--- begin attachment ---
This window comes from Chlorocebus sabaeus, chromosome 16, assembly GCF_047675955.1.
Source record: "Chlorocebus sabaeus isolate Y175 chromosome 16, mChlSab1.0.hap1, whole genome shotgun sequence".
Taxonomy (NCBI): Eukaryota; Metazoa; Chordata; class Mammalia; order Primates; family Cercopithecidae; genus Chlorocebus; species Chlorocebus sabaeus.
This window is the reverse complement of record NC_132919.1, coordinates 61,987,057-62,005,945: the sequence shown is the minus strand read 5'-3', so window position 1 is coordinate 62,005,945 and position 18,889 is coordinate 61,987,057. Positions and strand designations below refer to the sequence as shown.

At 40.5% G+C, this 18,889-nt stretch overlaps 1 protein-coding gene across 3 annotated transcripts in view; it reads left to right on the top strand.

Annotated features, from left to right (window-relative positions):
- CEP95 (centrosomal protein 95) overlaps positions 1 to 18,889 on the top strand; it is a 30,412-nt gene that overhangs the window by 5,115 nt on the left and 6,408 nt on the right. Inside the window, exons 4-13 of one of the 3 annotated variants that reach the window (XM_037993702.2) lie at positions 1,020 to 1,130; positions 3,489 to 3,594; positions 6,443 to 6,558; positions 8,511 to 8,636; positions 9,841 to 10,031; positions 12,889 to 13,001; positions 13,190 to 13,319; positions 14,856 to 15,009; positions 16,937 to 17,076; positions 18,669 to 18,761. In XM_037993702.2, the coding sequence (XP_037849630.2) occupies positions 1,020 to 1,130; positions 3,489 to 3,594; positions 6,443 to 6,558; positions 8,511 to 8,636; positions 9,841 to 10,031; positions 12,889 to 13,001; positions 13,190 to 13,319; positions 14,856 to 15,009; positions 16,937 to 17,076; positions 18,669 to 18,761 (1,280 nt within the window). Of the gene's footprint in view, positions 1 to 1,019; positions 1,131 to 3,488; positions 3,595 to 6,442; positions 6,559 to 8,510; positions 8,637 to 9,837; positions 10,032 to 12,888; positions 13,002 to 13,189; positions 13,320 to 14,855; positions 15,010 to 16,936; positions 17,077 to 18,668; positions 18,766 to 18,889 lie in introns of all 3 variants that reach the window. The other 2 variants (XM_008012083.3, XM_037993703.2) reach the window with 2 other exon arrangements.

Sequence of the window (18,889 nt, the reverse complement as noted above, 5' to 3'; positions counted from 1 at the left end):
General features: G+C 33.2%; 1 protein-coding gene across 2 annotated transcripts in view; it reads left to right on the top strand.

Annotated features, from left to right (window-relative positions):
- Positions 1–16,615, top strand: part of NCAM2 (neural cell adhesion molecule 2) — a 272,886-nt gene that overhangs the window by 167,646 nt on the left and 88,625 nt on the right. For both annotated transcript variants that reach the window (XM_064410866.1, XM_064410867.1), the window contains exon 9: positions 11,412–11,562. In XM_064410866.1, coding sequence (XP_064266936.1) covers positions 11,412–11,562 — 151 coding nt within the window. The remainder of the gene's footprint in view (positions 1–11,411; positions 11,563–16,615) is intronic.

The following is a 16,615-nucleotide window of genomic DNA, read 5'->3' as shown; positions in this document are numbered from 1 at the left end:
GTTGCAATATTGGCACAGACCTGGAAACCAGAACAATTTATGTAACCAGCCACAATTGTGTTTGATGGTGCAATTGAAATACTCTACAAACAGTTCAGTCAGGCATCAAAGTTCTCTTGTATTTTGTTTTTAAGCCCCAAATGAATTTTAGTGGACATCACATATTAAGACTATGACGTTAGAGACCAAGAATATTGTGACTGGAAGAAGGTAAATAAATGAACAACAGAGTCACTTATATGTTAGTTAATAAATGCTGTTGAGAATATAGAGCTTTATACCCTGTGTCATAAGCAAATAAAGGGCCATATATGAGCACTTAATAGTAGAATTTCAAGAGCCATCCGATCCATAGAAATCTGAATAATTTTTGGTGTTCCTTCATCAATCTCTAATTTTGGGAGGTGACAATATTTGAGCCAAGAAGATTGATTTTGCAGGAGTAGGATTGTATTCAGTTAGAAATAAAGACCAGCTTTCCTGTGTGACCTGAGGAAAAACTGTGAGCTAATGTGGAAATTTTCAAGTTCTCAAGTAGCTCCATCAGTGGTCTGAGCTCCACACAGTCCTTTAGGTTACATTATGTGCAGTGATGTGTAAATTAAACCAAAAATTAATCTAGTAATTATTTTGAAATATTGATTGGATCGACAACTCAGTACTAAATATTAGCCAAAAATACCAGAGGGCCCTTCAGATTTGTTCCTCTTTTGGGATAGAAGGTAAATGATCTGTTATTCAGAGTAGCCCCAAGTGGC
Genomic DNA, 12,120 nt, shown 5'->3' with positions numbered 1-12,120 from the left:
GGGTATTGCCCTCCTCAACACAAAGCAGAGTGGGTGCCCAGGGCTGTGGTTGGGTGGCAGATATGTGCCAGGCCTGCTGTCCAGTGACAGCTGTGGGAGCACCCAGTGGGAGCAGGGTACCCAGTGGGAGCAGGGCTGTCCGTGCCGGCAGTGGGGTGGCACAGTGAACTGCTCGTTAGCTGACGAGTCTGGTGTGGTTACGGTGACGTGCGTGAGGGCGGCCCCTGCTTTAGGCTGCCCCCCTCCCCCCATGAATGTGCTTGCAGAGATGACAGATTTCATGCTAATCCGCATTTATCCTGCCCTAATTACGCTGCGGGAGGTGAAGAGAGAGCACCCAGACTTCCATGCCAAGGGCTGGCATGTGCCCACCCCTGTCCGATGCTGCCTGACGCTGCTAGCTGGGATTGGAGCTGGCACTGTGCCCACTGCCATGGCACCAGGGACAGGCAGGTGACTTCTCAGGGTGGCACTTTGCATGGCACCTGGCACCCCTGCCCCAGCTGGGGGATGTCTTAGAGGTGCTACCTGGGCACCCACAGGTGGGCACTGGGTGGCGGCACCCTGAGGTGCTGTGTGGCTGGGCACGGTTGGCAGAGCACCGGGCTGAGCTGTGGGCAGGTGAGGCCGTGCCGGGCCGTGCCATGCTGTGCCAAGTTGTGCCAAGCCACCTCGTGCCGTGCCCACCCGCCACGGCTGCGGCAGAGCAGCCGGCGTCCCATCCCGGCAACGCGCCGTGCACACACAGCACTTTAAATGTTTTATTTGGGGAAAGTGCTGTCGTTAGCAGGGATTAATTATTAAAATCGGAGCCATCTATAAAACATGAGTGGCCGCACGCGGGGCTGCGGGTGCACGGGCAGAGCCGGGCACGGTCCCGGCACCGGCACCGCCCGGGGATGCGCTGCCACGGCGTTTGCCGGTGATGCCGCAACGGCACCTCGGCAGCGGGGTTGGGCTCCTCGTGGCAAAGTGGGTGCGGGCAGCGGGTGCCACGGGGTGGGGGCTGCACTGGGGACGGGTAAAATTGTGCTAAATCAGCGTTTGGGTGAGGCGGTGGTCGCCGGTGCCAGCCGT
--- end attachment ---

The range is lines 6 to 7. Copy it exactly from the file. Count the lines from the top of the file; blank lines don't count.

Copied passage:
Annotated features, from left to right (window-relative positions):
- CEP95 (centrosomal protein 95) overlaps positions 1 to 18,889 on the top strand; it is a 30,412-nt gene that overhangs the window by 5,115 nt on the left and 6,408 nt on the right. Inside the window, exons 4-13 of one of the 3 annotated variants that reach the window (XM_037993702.2) lie at positions 1,020 to 1,130; positions 3,489 to 3,594; positions 6,443 to 6,558; positions 8,511 to 8,636; positions 9,841 to 10,031; positions 12,889 to 13,001; positions 13,190 to 13,319; positions 14,856 to 15,009; positions 16,937 to 17,076; positions 18,669 to 18,761. In XM_037993702.2, the coding sequence (XP_037849630.2) occupies positions 1,020 to 1,130; positions 3,489 to 3,594; positions 6,443 to 6,558; positions 8,511 to 8,636; positions 9,841 to 10,031; positions 12,889 to 13,001; positions 13,190 to 13,319; positions 14,856 to 15,009; positions 16,937 to 17,076; positions 18,669 to 18,761 (1,280 nt within the window). Of the gene's footprint in view, positions 1 to 1,019; positions 1,131 to 3,488; positions 3,595 to 6,442; positions 6,559 to 8,510; positions 8,637 to 9,837; positions 10,032 to 12,888; positions 13,002 to 13,189; positions 13,320 to 14,855; positions 15,010 to 16,936; positions 17,077 to 18,668; positions 18,766 to 18,889 lie in introns of all 3 variants that reach the window. The other 2 variants (XM_008012083.3, XM_037993703.2) reach the window with 2 other exon arrangements.